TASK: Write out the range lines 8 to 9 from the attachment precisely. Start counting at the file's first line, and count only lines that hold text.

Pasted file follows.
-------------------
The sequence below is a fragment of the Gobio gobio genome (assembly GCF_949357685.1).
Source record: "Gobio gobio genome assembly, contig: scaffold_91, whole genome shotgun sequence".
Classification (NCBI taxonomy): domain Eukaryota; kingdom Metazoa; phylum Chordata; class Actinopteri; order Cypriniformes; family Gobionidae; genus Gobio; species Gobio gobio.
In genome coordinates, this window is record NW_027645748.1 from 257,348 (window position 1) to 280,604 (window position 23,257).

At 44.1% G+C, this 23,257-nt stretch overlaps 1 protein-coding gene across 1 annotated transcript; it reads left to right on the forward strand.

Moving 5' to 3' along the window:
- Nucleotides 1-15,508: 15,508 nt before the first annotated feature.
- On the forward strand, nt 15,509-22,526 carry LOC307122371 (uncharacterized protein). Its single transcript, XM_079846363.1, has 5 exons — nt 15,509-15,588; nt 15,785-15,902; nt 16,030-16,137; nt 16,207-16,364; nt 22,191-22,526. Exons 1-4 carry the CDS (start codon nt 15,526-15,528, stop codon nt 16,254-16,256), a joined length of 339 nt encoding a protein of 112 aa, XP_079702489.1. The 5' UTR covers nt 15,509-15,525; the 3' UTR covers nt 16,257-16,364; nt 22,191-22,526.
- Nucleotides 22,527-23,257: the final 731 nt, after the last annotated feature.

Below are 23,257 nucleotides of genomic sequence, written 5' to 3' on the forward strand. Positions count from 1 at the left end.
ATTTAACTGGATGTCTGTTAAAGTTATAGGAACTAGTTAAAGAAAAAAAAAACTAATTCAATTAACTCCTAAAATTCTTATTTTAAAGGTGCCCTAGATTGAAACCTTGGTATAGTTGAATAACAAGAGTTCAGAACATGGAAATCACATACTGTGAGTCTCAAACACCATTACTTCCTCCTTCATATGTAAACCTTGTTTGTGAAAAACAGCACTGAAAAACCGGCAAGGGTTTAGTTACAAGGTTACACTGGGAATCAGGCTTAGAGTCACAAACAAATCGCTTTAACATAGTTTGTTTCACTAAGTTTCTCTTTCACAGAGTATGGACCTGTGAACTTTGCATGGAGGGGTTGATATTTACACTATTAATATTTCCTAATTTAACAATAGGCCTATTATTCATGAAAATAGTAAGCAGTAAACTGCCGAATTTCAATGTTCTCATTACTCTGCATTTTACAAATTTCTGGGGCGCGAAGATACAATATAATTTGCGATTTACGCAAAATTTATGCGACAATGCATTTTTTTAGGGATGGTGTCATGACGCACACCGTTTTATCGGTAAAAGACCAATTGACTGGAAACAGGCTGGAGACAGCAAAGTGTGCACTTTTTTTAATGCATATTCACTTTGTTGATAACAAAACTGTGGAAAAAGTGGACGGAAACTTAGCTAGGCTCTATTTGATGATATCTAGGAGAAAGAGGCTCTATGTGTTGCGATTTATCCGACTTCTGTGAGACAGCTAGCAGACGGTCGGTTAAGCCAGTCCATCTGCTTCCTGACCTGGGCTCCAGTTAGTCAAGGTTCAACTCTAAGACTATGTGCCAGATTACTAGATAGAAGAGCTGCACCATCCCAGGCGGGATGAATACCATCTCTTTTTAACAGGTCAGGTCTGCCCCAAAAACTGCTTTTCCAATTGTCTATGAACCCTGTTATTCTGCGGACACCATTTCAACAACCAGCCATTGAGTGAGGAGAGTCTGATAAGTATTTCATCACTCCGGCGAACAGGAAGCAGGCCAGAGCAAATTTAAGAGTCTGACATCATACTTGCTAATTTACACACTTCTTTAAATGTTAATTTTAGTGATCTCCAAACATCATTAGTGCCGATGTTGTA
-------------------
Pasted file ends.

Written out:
- On the forward strand, nt 15,509-22,526 carry LOC307122371 (uncharacterized protein). Its single transcript, XM_079846363.1, has 5 exons — nt 15,509-15,588; nt 15,785-15,902; nt 16,030-16,137; nt 16,207-16,364; nt 22,191-22,526. Exons 1-4 carry the CDS (start codon nt 15,526-15,528, stop codon nt 16,254-16,256), a joined length of 339 nt encoding a protein of 112 aa, XP_079702489.1. The 5' UTR covers nt 15,509-15,525; the 3' UTR covers nt 16,257-16,364; nt 22,191-22,526.
- Nucleotides 22,527-23,257: the final 731 nt, after the last annotated feature.